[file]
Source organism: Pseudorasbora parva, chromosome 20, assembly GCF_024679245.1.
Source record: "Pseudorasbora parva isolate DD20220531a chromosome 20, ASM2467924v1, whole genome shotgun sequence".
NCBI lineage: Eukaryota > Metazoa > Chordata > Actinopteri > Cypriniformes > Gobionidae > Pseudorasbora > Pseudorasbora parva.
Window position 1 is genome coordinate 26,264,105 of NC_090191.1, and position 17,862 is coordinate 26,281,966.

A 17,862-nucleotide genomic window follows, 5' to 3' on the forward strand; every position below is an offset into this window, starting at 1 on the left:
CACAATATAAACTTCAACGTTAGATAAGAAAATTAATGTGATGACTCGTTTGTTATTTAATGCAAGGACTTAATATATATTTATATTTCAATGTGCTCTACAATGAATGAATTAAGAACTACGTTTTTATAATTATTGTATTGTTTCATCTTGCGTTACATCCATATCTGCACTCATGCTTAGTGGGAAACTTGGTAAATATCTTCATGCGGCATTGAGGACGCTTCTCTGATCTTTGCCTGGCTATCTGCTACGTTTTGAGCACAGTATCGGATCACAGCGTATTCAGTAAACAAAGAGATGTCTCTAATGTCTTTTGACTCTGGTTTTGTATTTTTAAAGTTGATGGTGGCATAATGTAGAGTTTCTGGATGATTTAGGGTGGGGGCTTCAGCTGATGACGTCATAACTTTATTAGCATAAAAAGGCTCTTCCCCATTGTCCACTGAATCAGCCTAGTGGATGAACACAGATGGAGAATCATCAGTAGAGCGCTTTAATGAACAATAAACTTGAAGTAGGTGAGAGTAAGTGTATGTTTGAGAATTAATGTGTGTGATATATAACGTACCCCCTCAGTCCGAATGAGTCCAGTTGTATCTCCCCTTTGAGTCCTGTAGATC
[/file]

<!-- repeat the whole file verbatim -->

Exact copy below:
Source organism: Pseudorasbora parva, chromosome 20, assembly GCF_024679245.1.
Source record: "Pseudorasbora parva isolate DD20220531a chromosome 20, ASM2467924v1, whole genome shotgun sequence".
NCBI lineage: Eukaryota > Metazoa > Chordata > Actinopteri > Cypriniformes > Gobionidae > Pseudorasbora > Pseudorasbora parva.
Window position 1 is genome coordinate 26,264,105 of NC_090191.1, and position 17,862 is coordinate 26,281,966.

A 17,862-nucleotide genomic window follows, 5' to 3' on the forward strand; every position below is an offset into this window, starting at 1 on the left:
CACAATATAAACTTCAACGTTAGATAAGAAAATTAATGTGATGACTCGTTTGTTATTTAATGCAAGGACTTAATATATATTTATATTTCAATGTGCTCTACAATGAATGAATTAAGAACTACGTTTTTATAATTATTGTATTGTTTCATCTTGCGTTACATCCATATCTGCACTCATGCTTAGTGGGAAACTTGGTAAATATCTTCATGCGGCATTGAGGACGCTTCTCTGATCTTTGCCTGGCTATCTGCTACGTTTTGAGCACAGTATCGGATCACAGCGTATTCAGTAAACAAAGAGATGTCTCTAATGTCTTTTGACTCTGGTTTTGTATTTTTAAAGTTGATGGTGGCATAATGTAGAGTTTCTGGATGATTTAGGGTGGGGGCTTCAGCTGATGACGTCATAACTTTATTAGCATAAAAAGGCTCTTCCCCATTGTCCACTGAATCAGCCTAGTGGATGAACACAGATGGAGAATCATCAGTAGAGCGCTTTAATGAACAATAAACTTGAAGTAGGTGAGAGTAAGTGTATGTTTGAGAATTAATGTGTGTGATATATAACGTACCCCCTCAGTCCGAATGAGTCCAGTTGTATCTCCCCTTTGAGTCCTGTAGATC